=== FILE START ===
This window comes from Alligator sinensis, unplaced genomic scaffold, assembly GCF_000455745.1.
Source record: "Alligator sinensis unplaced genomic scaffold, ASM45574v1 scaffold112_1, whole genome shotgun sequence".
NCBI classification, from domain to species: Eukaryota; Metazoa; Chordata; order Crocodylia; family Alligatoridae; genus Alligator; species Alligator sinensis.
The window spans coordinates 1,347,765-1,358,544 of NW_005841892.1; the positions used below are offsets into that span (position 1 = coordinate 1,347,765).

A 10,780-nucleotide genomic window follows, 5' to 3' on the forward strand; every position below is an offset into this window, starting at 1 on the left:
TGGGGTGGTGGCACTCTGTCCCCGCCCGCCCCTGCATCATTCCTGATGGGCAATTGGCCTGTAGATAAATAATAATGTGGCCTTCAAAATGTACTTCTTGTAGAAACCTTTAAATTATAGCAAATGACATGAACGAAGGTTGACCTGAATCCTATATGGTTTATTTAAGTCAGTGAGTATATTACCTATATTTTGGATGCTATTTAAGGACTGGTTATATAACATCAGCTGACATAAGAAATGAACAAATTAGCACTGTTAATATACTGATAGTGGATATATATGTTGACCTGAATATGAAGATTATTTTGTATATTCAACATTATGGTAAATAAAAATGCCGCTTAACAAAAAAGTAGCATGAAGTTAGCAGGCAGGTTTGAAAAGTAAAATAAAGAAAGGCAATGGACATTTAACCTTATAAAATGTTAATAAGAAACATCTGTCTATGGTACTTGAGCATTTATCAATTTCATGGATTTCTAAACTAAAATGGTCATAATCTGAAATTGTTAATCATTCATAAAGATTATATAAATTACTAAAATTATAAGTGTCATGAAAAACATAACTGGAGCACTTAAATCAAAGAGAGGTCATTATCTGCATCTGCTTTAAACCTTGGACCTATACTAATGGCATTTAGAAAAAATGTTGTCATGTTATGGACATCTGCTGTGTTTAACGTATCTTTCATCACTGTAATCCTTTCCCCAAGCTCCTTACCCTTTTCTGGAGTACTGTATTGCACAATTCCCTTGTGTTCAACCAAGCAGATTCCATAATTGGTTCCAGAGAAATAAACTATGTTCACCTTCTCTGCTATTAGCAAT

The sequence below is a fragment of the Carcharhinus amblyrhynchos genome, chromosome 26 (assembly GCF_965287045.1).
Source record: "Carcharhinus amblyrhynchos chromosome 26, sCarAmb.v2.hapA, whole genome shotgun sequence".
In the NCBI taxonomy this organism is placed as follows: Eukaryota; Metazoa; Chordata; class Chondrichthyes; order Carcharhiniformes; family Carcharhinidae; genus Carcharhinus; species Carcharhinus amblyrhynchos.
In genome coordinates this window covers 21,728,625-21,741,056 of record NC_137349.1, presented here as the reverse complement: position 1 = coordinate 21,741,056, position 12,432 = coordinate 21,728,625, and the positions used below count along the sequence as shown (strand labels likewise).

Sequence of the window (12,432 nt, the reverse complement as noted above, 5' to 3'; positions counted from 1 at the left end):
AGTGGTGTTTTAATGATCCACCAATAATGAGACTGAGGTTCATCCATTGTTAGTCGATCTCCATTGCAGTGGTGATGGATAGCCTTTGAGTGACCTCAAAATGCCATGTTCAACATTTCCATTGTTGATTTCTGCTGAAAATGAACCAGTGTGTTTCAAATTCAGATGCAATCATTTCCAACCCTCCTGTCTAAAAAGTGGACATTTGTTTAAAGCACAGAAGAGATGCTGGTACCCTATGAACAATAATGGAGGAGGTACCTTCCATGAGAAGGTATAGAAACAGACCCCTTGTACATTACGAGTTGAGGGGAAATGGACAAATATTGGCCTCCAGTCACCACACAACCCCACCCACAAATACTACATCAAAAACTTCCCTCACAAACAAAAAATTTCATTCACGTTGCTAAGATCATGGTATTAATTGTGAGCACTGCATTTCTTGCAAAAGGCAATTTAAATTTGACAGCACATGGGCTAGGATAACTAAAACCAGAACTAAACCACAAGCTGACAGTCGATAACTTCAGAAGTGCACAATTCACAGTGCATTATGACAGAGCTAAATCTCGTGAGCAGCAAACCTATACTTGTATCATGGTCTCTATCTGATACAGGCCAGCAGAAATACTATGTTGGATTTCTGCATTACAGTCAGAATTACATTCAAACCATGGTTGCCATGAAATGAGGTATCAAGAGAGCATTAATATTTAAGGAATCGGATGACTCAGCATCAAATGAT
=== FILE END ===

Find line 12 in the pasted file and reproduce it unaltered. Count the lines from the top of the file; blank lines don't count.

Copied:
AGTGGTGTTTTAATGATCCACCAATAATGAGACTGAGGTTCATCCATTGTTAGTCGATCTCCATTGCAGTGGTGATGGATAGCCTTTGAGTGACCTCAAAATGCCATGTTCAACATTTCCATTGTTGATTTCTGCTGAAAATGAACCAGTGTGTTTCAAATTCAGATGCAATCATTTCCAACCCTCCTGTCTAAAAAGTGGACATTTGTTTAAAGCACAGAAGAGATGCTGGTACCCTATGAACAATAATGGAGGAGGTACCTTCCATGAGAAGGTATAGAAACAGACCCCTTGTACATTACGAGTTGAGGGGAAATGGACAAATATTGGCCTCCAGTCACCACACAACCCCACCCACAAATACTACATCAAAAACTTCCCTCACAAACAAAAAATTTCATTCACGTTGCTAAGATCATGGTATTAATTGTGAGCACTGCATTTCTTGCAAAAGGCAATTTAAATTTGACAGCACATGGGCTAGGATAACTAAAACCAGAACTAAACCACAAGCTGACAGTCGATAACTTCAGAAGTGCACAATTCACAGTGCATTATGACAGAGCTAAATCTCGTGAGCAGCAAACCTATACTTGTATCATGGTCTCTATCTGATACAGGCCAGCAGAAATACTATGTTGGATTTCTGCATTACAGTCAGAATTACATTCAAACCATGGTTGCCATGAAATGAGGTATCAAGAGAGCATTAATATTTAAGGAATCGGATGACTCAGCATCAAATGAT